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Deschutes County - Information for Partners and Participants

Funding now available to help La Pine area woodland owners reduce wildfire risk, improve forest health
Apply for financial assistance with NRCS by  May 20, 2016

......Read the News Release......

Irrigated field near Sisters

Irrigated field near Sisters.

Funding available to improve irrigation efficiency for farmers in Three Sisters Irrigation District

NRCS has funding available to help farmers in the Three Sisters Irrigation District (TSID) in Deschutes County to improve irrigation efficiency.  Interested farmers should submit applications to the USDA Redmond Service Center by May 20, 2016 to be considered for financial assistance. The funding will be used to help farmers improve their irrigation systems and take full advantage of the irrigation district’s piping project.  Project funding is limited to TSID patrons served by the pipeline project between Watson and McKenzie reservoirs. The funding is provided through the NRCS’ Environmental Quality Incentives Program (EQIP), a voluntary conservation program of the 2014 Farm Bill that provides financial and technical assistance to agricultural producers to optimize conservation benefits on working lands. To be eligible to receive funding, applicants must meet the standard EQIP eligibility criteria, and must be producers in Deschutes County within TSID current project area needing irrigation improvement assistance.  For questions, contact Tom Bennett, District Conservationist, at 541-923-4358 x123.

Deschutes County has an area of 3,055 square miles, or 1.96 million acres. Over 77 percent of the county is publicly owned. The 461 thousand acres of private land includes 92,000 ac. forest and 240,000 ac of range. Pasture and hay is grown on most of the 38,000 ac. of irrigated land. Livestock production is a large portion of the agricultural industry. The local food movement is strong here with a growing number of community supported and organic farms. The NRCS office, located in Redmond, offers voluntary technical and financial assistance to private landowners interested in natural resource conservation improvements. Lately the NRCS has focused mostly on irrigation improvements for water conservation.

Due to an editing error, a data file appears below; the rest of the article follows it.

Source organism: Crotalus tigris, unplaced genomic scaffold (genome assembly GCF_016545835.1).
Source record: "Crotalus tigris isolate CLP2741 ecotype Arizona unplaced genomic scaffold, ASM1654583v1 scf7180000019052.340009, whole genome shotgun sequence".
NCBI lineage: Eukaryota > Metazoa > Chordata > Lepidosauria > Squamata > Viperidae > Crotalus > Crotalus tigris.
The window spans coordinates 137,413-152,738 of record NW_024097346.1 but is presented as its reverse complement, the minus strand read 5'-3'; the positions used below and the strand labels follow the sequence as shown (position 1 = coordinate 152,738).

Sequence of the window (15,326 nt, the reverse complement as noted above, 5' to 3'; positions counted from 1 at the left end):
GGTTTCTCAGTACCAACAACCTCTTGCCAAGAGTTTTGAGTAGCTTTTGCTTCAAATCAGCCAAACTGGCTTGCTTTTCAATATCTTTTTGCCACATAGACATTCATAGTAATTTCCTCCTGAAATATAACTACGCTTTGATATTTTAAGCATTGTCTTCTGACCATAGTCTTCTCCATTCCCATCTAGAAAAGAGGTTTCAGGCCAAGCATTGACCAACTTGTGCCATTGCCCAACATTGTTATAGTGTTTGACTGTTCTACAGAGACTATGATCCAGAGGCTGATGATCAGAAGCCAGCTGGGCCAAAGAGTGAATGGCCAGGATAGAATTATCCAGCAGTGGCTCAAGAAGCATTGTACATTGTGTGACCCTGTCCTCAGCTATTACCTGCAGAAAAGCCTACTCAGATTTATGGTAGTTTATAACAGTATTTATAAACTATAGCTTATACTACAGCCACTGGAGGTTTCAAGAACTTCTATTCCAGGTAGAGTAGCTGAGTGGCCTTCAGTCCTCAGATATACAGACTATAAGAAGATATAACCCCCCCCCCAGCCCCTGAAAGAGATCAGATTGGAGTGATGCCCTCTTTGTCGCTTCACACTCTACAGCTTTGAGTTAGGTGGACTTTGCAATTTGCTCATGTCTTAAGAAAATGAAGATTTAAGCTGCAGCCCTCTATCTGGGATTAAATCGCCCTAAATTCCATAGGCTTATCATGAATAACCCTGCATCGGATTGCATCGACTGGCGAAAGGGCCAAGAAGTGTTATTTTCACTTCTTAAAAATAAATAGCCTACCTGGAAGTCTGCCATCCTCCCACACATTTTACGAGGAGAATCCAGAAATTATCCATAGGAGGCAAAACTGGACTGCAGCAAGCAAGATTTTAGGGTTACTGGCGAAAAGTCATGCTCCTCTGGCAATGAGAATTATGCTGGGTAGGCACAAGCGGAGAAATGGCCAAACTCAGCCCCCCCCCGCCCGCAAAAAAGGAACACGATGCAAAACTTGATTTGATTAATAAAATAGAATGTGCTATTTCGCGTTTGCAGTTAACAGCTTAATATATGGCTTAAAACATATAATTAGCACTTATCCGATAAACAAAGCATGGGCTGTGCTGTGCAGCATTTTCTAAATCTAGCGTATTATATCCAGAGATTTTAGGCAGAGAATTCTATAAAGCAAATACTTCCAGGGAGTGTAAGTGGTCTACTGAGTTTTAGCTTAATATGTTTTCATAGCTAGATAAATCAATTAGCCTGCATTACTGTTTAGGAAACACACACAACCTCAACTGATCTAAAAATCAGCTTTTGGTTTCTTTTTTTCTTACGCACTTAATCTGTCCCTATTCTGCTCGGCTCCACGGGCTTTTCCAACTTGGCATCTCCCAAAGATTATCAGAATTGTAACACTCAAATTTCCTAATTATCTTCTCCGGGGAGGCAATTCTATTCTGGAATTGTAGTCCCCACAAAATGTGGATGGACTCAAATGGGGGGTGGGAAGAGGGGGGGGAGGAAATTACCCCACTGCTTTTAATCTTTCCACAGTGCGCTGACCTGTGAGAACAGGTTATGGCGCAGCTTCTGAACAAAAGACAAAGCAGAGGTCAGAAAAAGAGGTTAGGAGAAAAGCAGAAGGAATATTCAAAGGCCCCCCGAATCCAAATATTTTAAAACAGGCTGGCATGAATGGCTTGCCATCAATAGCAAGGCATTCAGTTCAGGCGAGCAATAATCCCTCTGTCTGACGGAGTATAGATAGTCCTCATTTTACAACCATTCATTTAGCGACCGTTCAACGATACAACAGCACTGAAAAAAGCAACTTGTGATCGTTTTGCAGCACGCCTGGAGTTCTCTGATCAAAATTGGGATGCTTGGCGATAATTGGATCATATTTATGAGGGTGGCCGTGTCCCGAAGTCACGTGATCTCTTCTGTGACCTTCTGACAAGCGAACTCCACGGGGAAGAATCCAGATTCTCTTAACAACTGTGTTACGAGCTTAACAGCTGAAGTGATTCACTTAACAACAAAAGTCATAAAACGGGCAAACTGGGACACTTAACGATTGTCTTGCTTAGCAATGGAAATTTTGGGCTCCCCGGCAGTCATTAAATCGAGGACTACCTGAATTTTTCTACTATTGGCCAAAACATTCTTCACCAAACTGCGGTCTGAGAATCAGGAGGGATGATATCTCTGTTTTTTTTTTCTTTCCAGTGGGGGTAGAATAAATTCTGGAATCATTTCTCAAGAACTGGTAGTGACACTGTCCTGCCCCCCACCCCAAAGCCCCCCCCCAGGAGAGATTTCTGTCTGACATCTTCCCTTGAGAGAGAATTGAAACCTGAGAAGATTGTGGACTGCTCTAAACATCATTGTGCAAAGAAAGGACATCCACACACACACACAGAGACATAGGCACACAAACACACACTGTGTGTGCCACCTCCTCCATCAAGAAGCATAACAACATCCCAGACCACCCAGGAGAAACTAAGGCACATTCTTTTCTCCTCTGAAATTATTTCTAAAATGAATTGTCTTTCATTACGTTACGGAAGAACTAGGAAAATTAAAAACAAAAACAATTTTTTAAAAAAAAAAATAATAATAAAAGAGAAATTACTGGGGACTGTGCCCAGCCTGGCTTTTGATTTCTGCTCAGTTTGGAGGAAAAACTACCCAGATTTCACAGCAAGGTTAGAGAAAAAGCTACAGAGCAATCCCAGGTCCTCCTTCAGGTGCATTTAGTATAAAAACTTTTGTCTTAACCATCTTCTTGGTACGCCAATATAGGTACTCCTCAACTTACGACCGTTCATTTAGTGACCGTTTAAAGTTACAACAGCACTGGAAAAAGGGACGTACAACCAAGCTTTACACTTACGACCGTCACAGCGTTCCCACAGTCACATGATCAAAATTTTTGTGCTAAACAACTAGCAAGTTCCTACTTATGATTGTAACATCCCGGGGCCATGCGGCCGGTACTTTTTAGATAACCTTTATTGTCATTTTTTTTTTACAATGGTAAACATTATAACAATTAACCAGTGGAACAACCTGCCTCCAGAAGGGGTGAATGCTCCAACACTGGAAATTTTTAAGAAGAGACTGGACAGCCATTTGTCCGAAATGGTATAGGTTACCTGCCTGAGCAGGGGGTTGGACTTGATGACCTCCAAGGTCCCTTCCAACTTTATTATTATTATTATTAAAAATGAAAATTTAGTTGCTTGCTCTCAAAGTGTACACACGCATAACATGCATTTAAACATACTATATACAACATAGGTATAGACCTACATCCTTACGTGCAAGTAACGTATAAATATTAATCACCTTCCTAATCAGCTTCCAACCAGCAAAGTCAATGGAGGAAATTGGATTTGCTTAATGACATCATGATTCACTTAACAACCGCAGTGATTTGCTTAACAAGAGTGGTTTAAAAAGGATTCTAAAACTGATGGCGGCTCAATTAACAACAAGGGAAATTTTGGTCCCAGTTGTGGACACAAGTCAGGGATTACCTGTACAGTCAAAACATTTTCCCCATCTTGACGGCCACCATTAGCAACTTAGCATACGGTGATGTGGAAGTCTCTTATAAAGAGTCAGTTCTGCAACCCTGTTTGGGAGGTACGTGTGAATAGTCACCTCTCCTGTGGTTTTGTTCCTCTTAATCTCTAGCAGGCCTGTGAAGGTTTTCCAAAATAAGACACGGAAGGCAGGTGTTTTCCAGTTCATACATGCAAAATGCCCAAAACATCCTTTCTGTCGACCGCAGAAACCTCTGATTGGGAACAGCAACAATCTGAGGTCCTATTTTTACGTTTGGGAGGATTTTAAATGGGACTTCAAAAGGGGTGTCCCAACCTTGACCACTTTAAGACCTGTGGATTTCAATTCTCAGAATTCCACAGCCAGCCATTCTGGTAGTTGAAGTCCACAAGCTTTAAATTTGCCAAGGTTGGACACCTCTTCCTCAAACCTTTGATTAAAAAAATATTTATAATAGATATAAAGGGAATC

NRCS Local Conservation Activities and Strategies

The priority major resource concerns identified by the local conservation partnership include:

  • Water Quality/Quantity, More efficient use of irrigation water to improve flows in the Deschutes River
  • Forest Stand Health on Private Land to reduce risk of catastrophic wildfire, especially near the Wildland/Urban interfaces
  • Threatened and Endangered Fish and Wildlife Species,
  • Noxious and invasive plants, especially on rangeland where they can increase erosion potential, limit wildlife habitat and weaken native plant communities.

Conservation Implementation Strategy

NRCS Programs Available

Additional Conservation Resources Available

Conservation agencies in the region are very cooperative and routinely work together with private landowners to accomplish resource enhancement projects. The following agencies provide assistance in planning, funding or implementing conservation and restoration projects:

  • Deschutes County Soil and Water Conservation District
  • Oregon Department of Agriculture
  • Deschutes County Weed Control District
  • Oregon Watershed Enhancement board
  • Bureau of Land Management
  • Oregon State University-Extension
  • Upper Deschutes Watershed Council
  • Oregon Department of Forestry
  • Oregon Department of Fish and Wildlife
  • Deschutes River Conservancy

Local Work Group Updates

The Deschutes Local Work Group meets to discuss natural resource priorities and provide input to NRCS on conservation programs.  If you are interested in participating, please contact the NRCS District Conservationist listed below.

For meeting information, please click here.

Success Stories

NRCS Programs Aid Central Oregon Organic Grower

Sarahlee Lawrence deftly peels back the white drape of row cover from an interplanted row of organically-grown produce and flowers, inspecting for damage from the prior night’s frigid temperatures. “Oh look, a melon!” she says with triumph in her voice. The small green-striped orb is partially hidden by leafy chard and yellow calendulas and it appears unscathed by the early frost. The 28-year-old farmer is pioneering organic production in the high desert of Central Oregon, where the growing season is short but the potential for market success is long. More (HTML)...

Download a printable copy (PDF 461KB)

Key Words: Organic EQIP, AWEP, organic improvement, irrigation management, Deschutes Basin

Farmers, Fish and Community Benefit from More Economical and Reliable Water Supply

McKenzie Canyon farmers Kathy and Steve Simpson will be sleeping a lot better this summer. A newly-completed irrigation pipeline to their farm will eliminate the need for round-the-clock checks of their irrigation pond level. The Simpsons and 30 other landowners are benefiting from a USDA Natural Resources Conservation Service (NRCS) Agricultural Water Enhancement Program (AWEP) project that replaces open irrigation canals and ditches with 10.3 miles of 36” High-density Polyethlene (HDPE) pressurized pipeline, and provides turnouts and lateral pipeline connections on 1,976 acres of Central Oregon farmland.  More (HTML)...

Download a printable copy (PDF 981KB)

Key Words: AWEP, irrigation water management, Deschutes Basin


Clickable Map of SNOTEL Sites


For Additional Assistance Contact

Redmond Service Center
625 SE Salmon Avenue, Suite 4
Redmond, Oregon 97756-9580

NRCS District Conservationist:  Tom Bennett, (541) 923-4358 ext. 123
Deschutes County SWCD, (541) 923-4358

Forest thinning west of Bend

Forest thinning west of Bend.
Alpacas on pasture near Terrebonne

Alpacas on pasture near Terrebonne.